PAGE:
Steelers News

Troy Polamalu Thinks There’s No ‘Switch’; ‘The Game Has To Be Played Passionately’

One of the greatest things about the Pittsburgh Steelers teams of the 2000s to early 2010s is that, not only were they a great roster, they also had a lot of really great people. And typically, there were two players that were put above the rest among fans with respect to their simply being good human beings. One is Heath Miller. The other is Troy Polamalu.

Talk to them off the field and they’ll go on all day about the most innocuous topic imaginable in a thoughtful, soft-spoken tone. Other than their size and frame, you would never guess that they were football players performing at the top of their profession.

It’s largely for guys like these, but really all athletes, that the notion of the ‘switch’ was developed. The thinking is, you can ‘flip a switch’ in your head to go from the happy-go-lucky everyday Troy Polamalu to the guy that lays you out on the football field and jumps over the offensive line to bring you down for a loss.

The recently-anointed Hall of Famer participated heavily in media row in the leadup to the Super Bowl last week. We didn’t get to as many bits from all of those segments as we would have liked, and frankly I’m still going through one of them. But I thought his answer to a question about the switch was very telling about who he is.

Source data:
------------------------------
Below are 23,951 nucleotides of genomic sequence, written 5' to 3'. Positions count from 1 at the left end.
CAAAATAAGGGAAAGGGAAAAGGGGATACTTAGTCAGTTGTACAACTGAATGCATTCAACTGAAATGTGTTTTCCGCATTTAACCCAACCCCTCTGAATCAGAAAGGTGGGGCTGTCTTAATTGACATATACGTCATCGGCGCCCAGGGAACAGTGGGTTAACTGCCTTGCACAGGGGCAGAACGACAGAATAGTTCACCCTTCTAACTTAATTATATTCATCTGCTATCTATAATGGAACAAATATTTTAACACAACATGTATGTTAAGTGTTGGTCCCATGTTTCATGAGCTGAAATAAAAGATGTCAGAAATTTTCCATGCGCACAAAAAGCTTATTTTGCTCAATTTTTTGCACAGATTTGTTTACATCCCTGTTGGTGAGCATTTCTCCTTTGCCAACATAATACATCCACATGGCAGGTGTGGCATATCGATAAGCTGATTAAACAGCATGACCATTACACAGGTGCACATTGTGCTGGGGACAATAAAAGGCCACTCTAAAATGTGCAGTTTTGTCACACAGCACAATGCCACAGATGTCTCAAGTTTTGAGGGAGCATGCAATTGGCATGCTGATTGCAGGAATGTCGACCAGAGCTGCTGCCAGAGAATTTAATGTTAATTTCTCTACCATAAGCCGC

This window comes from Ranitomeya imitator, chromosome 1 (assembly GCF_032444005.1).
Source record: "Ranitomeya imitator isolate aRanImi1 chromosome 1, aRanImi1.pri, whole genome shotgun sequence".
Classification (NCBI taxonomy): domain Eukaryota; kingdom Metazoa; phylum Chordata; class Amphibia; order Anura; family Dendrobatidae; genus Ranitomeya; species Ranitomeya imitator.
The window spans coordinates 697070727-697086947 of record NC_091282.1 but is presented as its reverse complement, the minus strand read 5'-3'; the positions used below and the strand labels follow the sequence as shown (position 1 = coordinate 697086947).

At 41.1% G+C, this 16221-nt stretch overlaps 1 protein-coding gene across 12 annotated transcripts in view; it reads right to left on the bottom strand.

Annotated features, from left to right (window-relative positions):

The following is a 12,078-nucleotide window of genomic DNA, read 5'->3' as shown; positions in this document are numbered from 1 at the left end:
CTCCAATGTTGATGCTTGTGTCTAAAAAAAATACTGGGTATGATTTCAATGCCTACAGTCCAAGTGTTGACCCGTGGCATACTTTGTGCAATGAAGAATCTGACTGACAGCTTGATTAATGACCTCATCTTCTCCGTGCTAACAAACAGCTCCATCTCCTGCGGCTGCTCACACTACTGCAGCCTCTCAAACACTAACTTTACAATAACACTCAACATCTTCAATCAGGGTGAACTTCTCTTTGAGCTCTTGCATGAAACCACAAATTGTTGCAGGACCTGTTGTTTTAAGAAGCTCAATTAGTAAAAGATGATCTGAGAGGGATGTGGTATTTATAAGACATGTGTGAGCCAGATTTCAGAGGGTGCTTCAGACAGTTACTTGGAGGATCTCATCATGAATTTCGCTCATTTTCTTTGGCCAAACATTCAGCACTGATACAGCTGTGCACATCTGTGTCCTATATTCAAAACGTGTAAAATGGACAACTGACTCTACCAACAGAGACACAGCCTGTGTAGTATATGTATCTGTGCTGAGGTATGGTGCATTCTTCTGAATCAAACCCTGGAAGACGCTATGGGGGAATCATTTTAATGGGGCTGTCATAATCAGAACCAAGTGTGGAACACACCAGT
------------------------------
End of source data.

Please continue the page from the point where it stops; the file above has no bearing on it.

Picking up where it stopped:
Honestly, I don’t think it’s a switch. I just think I live life passionately. The game has to be played passionately. Part of the game is that it’s a violent game. If I were to be an MMA fighter, it’s not like I would take pillows out there. That is a violent sport as well. Or if I were to do something like ballet, I would do that with passion as well. I just loved to play a sport that had violence in it. Like I said, it’s just a part of my life. I serve my wife passionately, I serve my children passionately, I serve life passionately, and football is just a whole part of that.

Polamalu played one of the most violent positions in the game, particularly when factoring in the speed of collisions, and did so at a high level for a decade. There are few of his era who impacted the game at his position the way that he did, which is why he is being singled out to be honored as a member of the Pro Football Hall of Fame.

But aside from his simple natural ability and dedication to studying the game, the rest of it is just a natural byproduct of who he is. The way he plays, that’s just Polamalu being his organic self, in the same way that he plays with his kids—though obviously, far less violently.

To Top